Steve Miller Band: Circle Of Love (1981)

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ITEM# SR-ST12121
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Artist:

Steve Miller Band

Title:

Circle Of Love

Released: 1981
Label: Capitol
Catalog: ST-12121
Genre: Rock / Pop
T R A C K L I S T:
01 Heart Like A Wheel
02 Get On Home
03 Baby Wanna Dance
04 Circle Of Love
05 Macho City
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Album Review

by Stephen Thomas Erlewine [allmusic.com]

Divided in half, with one side of catchy pop tunes and one side devoted to a 16-minute space blues workout called "Macho City," the design of Circle of Love feels like a throwback to 1971, when people truly paid attention to the flow of an album. In 1981, it was a bit of anachronism, but its old-fashioned feel (and its tedious "Macho City") are saved by the mini-album of pop/rock that might not have produced any undeniable classics, but includes tuneful, well-crafted numbers that serve as worthy follow-ups to Fly Like an Eagle and Book of Dreams.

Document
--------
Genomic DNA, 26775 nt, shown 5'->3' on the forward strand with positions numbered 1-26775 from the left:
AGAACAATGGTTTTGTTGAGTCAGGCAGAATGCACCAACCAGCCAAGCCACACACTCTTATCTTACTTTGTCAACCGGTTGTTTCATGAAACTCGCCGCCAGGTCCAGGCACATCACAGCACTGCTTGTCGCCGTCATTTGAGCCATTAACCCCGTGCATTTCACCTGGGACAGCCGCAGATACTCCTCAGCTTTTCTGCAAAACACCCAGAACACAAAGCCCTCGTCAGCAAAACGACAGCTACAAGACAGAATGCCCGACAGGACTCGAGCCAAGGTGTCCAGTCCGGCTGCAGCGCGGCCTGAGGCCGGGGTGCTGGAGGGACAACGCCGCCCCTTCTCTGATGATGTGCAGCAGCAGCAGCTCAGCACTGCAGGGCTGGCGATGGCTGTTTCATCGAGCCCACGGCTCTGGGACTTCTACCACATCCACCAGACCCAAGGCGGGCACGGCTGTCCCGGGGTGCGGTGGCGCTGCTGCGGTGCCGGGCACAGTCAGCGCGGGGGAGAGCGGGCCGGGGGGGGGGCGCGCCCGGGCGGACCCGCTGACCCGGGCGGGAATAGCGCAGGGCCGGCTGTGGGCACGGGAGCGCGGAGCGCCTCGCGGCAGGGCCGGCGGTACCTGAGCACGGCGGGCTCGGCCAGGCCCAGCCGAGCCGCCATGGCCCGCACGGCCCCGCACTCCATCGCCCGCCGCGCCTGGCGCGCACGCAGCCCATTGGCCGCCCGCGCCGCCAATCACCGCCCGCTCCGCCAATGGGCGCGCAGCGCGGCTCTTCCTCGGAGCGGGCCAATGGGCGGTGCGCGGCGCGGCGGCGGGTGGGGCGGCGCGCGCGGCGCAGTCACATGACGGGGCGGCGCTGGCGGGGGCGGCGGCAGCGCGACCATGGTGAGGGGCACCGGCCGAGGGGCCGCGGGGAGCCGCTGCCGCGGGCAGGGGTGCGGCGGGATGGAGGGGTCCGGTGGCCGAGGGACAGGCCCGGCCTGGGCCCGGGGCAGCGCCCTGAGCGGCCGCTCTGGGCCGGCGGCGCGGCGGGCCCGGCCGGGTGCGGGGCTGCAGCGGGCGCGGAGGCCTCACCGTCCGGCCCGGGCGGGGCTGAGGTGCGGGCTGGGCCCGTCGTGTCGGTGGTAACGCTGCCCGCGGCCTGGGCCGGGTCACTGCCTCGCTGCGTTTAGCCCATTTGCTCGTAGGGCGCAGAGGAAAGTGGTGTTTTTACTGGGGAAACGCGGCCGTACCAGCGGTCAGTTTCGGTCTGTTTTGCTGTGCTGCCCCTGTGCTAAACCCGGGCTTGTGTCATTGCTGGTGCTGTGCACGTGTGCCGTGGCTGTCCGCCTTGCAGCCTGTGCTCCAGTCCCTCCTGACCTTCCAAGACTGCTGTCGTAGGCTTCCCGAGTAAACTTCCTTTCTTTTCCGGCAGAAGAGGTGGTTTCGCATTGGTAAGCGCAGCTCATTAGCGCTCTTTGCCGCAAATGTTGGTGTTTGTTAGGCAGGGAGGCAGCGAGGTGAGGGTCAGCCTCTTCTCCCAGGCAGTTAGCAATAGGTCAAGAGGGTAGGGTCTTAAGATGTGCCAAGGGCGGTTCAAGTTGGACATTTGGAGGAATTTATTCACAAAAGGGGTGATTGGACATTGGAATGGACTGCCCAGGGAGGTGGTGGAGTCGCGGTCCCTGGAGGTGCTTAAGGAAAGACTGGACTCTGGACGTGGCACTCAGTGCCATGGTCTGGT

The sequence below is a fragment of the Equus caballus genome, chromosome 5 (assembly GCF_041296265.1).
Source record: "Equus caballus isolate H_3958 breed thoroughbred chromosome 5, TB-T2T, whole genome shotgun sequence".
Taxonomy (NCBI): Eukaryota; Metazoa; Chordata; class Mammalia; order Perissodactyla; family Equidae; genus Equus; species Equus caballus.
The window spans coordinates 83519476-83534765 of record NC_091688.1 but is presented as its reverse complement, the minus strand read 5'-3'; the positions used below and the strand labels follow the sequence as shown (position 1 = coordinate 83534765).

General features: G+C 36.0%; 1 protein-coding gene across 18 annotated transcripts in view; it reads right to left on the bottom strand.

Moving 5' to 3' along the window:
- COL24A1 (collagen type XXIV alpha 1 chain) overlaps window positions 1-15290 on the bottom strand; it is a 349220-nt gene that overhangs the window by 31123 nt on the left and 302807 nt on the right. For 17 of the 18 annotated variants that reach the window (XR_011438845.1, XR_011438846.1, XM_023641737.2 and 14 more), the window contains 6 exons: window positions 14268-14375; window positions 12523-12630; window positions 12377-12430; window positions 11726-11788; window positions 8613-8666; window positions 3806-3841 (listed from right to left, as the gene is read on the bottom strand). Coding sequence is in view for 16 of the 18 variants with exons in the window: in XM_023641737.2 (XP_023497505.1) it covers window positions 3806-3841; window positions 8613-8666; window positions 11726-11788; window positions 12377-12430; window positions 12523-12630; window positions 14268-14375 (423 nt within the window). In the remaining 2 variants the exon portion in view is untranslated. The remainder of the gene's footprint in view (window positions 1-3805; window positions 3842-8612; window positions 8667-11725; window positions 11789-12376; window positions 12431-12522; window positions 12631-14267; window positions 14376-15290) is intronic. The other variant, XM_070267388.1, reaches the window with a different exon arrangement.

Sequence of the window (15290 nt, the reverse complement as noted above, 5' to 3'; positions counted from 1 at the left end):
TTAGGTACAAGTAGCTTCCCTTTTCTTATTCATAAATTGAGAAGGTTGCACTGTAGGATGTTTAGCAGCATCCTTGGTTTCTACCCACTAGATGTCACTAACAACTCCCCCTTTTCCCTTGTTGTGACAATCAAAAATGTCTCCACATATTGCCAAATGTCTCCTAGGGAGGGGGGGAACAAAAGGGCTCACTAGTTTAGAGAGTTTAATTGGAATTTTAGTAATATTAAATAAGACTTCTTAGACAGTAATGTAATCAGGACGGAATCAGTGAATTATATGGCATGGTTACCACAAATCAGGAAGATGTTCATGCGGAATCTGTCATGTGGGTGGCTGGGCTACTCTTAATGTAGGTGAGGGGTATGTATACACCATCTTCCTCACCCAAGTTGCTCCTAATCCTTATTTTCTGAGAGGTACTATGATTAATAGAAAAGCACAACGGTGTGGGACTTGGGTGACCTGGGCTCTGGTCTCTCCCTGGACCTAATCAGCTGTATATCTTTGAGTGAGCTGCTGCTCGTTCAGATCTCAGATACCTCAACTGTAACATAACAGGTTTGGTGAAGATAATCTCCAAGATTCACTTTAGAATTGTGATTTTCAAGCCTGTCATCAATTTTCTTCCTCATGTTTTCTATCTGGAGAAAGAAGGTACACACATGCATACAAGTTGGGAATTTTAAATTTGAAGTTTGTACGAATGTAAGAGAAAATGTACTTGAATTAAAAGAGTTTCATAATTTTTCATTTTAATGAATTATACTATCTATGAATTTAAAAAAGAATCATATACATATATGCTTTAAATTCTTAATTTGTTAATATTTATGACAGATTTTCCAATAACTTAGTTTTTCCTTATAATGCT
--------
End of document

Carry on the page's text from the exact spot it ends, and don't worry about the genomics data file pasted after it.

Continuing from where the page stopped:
Steve Miller Band: Abracadabra (1982)

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ITEM# SR-ST12216
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Artist:

Steve Miller Band

Title:

Abracadabra

Released: 1982
Label: Capitol
Catalog: ST-12216
Genre: Rock / Pop
T R A C K L I S T:
01 Keeps Me Wondering Why
02 Abracadabra
03 Something Special
04 Give It Up
05 Never Say No
06 Things I Told You
07 Young Girl's Heart
08 Goodbye Love
09 Cool Magic
10 While I'm Waiting
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Album Review

by Stephen Thomas Erlewine [allmusic.com]